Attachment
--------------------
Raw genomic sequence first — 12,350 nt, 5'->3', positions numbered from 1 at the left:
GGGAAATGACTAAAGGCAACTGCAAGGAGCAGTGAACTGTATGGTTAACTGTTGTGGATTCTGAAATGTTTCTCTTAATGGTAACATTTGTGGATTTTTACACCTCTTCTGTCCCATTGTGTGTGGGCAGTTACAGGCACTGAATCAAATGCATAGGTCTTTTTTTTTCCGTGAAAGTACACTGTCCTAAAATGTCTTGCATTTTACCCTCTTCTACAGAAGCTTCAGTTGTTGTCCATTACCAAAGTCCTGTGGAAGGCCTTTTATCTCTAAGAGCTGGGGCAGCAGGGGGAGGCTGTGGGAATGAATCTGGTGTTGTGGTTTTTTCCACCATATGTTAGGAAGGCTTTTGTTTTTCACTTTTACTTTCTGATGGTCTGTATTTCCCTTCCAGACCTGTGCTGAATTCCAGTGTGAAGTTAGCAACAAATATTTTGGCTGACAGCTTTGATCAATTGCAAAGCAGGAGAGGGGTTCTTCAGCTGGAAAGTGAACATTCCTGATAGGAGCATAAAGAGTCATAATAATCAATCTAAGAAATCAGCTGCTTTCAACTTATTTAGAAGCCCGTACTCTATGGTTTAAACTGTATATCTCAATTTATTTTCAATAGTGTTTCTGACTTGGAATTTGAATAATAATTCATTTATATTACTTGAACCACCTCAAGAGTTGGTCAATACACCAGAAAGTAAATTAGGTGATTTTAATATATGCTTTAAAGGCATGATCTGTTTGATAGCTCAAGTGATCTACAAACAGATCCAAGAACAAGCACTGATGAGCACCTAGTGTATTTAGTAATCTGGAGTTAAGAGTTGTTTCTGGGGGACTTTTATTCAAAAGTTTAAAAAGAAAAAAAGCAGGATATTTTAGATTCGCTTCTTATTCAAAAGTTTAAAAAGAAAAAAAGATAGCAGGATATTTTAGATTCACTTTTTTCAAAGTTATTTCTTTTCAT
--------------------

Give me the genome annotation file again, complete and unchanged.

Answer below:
Raw genomic sequence first — 12,350 nt, 5'->3', positions numbered from 1 at the left:
GGGAAATGACTAAAGGCAACTGCAAGGAGCAGTGAACTGTATGGTTAACTGTTGTGGATTCTGAAATGTTTCTCTTAATGGTAACATTTGTGGATTTTTACACCTCTTCTGTCCCATTGTGTGTGGGCAGTTACAGGCACTGAATCAAATGCATAGGTCTTTTTTTTTCCGTGAAAGTACACTGTCCTAAAATGTCTTGCATTTTACCCTCTTCTACAGAAGCTTCAGTTGTTGTCCATTACCAAAGTCCTGTGGAAGGCCTTTTATCTCTAAGAGCTGGGGCAGCAGGGGGAGGCTGTGGGAATGAATCTGGTGTTGTGGTTTTTTCCACCATATGTTAGGAAGGCTTTTGTTTTTCACTTTTACTTTCTGATGGTCTGTATTTCCCTTCCAGACCTGTGCTGAATTCCAGTGTGAAGTTAGCAACAAATATTTTGGCTGACAGCTTTGATCAATTGCAAAGCAGGAGAGGGGTTCTTCAGCTGGAAAGTGAACATTCCTGATAGGAGCATAAAGAGTCATAATAATCAATCTAAGAAATCAGCTGCTTTCAACTTATTTAGAAGCCCGTACTCTATGGTTTAAACTGTATATCTCAATTTATTTTCAATAGTGTTTCTGACTTGGAATTTGAATAATAATTCATTTATATTACTTGAACCACCTCAAGAGTTGGTCAATACACCAGAAAGTAAATTAGGTGATTTTAATATATGCTTTAAAGGCATGATCTGTTTGATAGCTCAAGTGATCTACAAACAGATCCAAGAACAAGCACTGATGAGCACCTAGTGTATTTAGTAATCTGGAGTTAAGAGTTGTTTCTGGGGGACTTTTATTCAAAAGTTTAAAAAGAAAAAAAGCAGGATATTTTAGATTCGCTTCTTATTCAAAAGTTTAAAAAGAAAAAAAGATAGCAGGATATTTTAGATTCACTTTTTTCAAAGTTATTTCTTTTCAT